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Are you bored in your relationship? If so, there is no shortage of advice on the internet for how to combat it (from Boredom Busters to Spicy Sex Tips for Bored Couples). The overwhelming advice on the internet is to simply spice things up when bored – and such advice includes a broad definition of “spicy” (e.g., board game night—oy!; creating a date jar; cooking class; laser tag; and a whole new repertoire of bedroom moves). What do relationship scientists say?

Studies have shown that women place greater importance on kissing than do men. Females are more likely to use kissing “…as a means of initiating, maintaining, and monitoring the current status of their relationship with a long-term partner.”1 Women are also more likely to judge how committed a partner is based on the way he or she kisses.1 Whereas some studies show that females desire kissing more than men,2 others show that desire to engage in kissing behavior for men and women is the same.3

In decades past, “dating” was the primary way people developed relationships – people would get a feel for each other and, if things felt right, they would eventually engage in physical intimacy. Recent research, however, suggests the sequencing of sex in a new relationship has changed. Sex has begun to function as a screening device that people use to determine if a relationship is worth perusing. In fact, research shows that over the past 30 years, the amount of time between first date and first sexual encounter has decreased steadily1. Because sex is such an important element of relationships this leads researchers to reconsider what constitutes “normal” relational development.

Enter the friends with benefits relationship (FWBR). If you’re under the age of 25 and you’re reading this you may be thinking ‘nobody does FWBRs anymore, that’s what our parents did.’ Before you judge, consider the following study conducted by Mongeau and his colleagues2. They had a feeling that FWBRs were not as simple as people think they are. In fact, the researchers let their participants (in this case, college students) define what a FWBR is. The results revealed that FWBRs do not represent one type of relationship – they represent seven (see the Table below for types and descriptions).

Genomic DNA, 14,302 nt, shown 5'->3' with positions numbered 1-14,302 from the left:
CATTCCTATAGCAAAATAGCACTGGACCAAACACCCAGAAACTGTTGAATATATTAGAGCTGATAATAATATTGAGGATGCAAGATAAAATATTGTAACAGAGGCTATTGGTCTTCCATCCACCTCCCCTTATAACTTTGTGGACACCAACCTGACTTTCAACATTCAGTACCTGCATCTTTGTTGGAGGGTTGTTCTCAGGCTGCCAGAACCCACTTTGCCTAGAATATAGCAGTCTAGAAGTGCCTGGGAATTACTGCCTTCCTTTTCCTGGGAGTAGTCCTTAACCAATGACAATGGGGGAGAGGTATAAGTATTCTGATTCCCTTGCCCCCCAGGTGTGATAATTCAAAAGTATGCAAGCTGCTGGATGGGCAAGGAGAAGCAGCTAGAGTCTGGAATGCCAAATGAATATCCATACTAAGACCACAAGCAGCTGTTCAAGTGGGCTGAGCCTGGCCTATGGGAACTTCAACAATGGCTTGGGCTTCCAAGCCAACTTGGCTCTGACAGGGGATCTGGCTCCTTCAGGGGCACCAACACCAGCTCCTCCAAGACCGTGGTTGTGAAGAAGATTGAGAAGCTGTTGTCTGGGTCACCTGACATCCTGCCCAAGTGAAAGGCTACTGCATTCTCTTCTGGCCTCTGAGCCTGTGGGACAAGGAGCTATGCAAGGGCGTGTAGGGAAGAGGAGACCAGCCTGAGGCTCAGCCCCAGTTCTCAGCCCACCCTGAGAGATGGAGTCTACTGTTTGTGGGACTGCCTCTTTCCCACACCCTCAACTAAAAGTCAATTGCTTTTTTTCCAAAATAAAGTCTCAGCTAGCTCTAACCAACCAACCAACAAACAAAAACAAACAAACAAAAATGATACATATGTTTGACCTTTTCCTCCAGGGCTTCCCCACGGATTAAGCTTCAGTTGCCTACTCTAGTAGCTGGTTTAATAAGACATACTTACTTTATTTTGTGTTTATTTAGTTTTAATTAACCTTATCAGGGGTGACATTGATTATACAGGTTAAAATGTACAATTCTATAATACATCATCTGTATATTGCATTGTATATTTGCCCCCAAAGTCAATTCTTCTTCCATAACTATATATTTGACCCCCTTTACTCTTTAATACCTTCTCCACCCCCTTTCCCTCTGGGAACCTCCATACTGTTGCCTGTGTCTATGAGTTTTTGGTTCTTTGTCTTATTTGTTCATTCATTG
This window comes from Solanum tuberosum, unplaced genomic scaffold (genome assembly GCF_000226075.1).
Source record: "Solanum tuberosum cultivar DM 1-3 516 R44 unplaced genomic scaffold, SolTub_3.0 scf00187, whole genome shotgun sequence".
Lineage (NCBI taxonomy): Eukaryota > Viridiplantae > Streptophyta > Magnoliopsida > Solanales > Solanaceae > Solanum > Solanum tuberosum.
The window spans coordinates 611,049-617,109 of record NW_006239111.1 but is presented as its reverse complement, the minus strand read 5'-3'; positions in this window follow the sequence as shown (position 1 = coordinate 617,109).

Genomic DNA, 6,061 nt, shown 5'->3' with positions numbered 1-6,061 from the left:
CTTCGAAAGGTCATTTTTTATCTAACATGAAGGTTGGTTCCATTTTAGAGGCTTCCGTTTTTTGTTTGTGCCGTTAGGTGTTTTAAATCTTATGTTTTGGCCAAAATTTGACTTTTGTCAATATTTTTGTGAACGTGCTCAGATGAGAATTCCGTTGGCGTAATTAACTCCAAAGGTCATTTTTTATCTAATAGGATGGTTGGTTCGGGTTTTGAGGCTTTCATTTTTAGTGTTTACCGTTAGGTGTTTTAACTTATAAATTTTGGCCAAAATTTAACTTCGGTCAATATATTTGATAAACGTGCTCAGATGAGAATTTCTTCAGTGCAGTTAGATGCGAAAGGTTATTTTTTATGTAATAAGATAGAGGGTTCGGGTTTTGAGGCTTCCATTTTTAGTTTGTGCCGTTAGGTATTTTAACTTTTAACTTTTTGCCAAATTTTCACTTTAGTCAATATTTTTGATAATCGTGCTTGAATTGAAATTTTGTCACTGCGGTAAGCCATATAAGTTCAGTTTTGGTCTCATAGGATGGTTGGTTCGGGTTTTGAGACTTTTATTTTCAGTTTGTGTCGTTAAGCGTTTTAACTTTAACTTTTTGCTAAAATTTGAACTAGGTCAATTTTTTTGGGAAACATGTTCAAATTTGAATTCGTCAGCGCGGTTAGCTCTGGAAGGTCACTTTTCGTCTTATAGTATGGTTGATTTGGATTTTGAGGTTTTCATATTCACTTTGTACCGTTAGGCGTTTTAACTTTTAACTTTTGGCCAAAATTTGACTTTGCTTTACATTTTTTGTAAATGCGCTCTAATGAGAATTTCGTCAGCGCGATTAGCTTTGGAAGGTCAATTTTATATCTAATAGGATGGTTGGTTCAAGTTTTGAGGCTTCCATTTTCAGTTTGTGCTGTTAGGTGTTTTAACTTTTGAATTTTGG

Did you have a Tamagotchi as a child, or have you played a similar game where you had to take care of a pet or person (e.g., Nintendogs)? Did you invest a lot of time taking care of it? I know I did. I also had pretty positive feelings towards my Tamagotchi and Nintendog (a cute corgi). Interestingly, it’s possible that how I felt towards my virtual pets related to how I felt towards others in the non-virtual world.1 While reading a recent, currently free to access, issue of the Journal of Social and Personal Relationships, I learned that there’s a computer program that you can play to try your hand at being a parent. The child is born and ages like a non-virtual child, but does so at a rapid rate. The choices that you make for it are irreversible. Researchers wanted to know if people’s feelings towards a “virtual child” were related to comfort with getting close to others in real life.

Relationships have their ups and downs. In many cases, people in relationships experience periods of enduring happiness, and also find themselves going through times that leave them feeling like their personal or relationship health could be improved. But to where does one turn when in need of a personal or relational boost? Research suggests one might pull out a pen and paper to write about their relationship. 

Several published reports indicate that expressive writing is a useful tool for mental, physical, and relational health management.

Obviously, whether or not someone is a good kisser is important. But how important is it? Researchers have hypothesized that subjects who were told that a potential partner was a “good kisser” would find the potential partner as more attractive and would be more likely to pursue future dates with said partner than someone who was described as a “bad kisser.”1 In addition, the researchers expected that subjects would be more interested in having casual sex with this person and would be more likely to consider a long-term relationship, especially for women. So they clearly thought kissing is very important.

The way people tell stories about their relationships says a lot about them and their relationships. For example, the pronouns that people use when telling their stories can reveal their relationship’s stability: People who are more committed tend to talk about “us,” whereas people who are less committed tend to talk about “me” (see here for more).1 People who write about important events in their relationships and end the story positively (e.g., “We went through a rough patch, but now we’re stronger than ever!”) have better mental health, less depression, greater relationship satisfaction, feel closer to their partners, and are less likely to experience a breakup within 1 year than people who end their story negatively (e.g., “We went through a rough patch and things are still a bit shaky”).

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